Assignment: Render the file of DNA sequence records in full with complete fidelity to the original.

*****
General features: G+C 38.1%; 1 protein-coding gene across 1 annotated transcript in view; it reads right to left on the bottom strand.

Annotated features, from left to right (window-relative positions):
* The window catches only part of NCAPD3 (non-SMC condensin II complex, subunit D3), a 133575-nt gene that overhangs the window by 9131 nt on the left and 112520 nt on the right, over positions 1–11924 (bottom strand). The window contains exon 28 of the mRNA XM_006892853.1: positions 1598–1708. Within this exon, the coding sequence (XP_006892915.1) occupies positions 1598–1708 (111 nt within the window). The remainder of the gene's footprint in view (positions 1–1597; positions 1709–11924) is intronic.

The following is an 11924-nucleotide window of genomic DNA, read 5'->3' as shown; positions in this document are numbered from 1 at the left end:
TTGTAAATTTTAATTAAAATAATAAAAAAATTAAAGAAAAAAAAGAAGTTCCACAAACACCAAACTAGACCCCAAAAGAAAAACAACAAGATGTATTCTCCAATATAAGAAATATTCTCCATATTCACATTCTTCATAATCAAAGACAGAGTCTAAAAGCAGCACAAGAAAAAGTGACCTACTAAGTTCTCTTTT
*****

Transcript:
General features: G+C 38.1%; 1 protein-coding gene across 1 annotated transcript in view; it reads right to left on the bottom strand.

Annotated features, from left to right (window-relative positions):
* The window catches only part of NCAPD3 (non-SMC condensin II complex, subunit D3), a 133575-nt gene that overhangs the window by 9131 nt on the left and 112520 nt on the right, over positions 1–11924 (bottom strand). The window contains exon 28 of the mRNA XM_006892853.1: positions 1598–1708. Within this exon, the coding sequence (XP_006892915.1) occupies positions 1598–1708 (111 nt within the window). The remainder of the gene's footprint in view (positions 1–1597; positions 1709–11924) is intronic.

The following is an 11924-nucleotide window of genomic DNA, read 5'->3' as shown; positions in this document are numbered from 1 at the left end:
TTGTAAATTTTAATTAAAATAATAAAAAAATTAAAGAAAAAAAAGAAGTTCCACAAACACCAAACTAGACCCCAAAAGAAAAACAACAAGATGTATTCTCCAATATAAGAAATATTCTCCATATTCACATTCTTCATAATCAAAGACAGAGTCTAAAAGCAGCACAAGAAAAAGTGACCTACTAAGTTCTCTTTT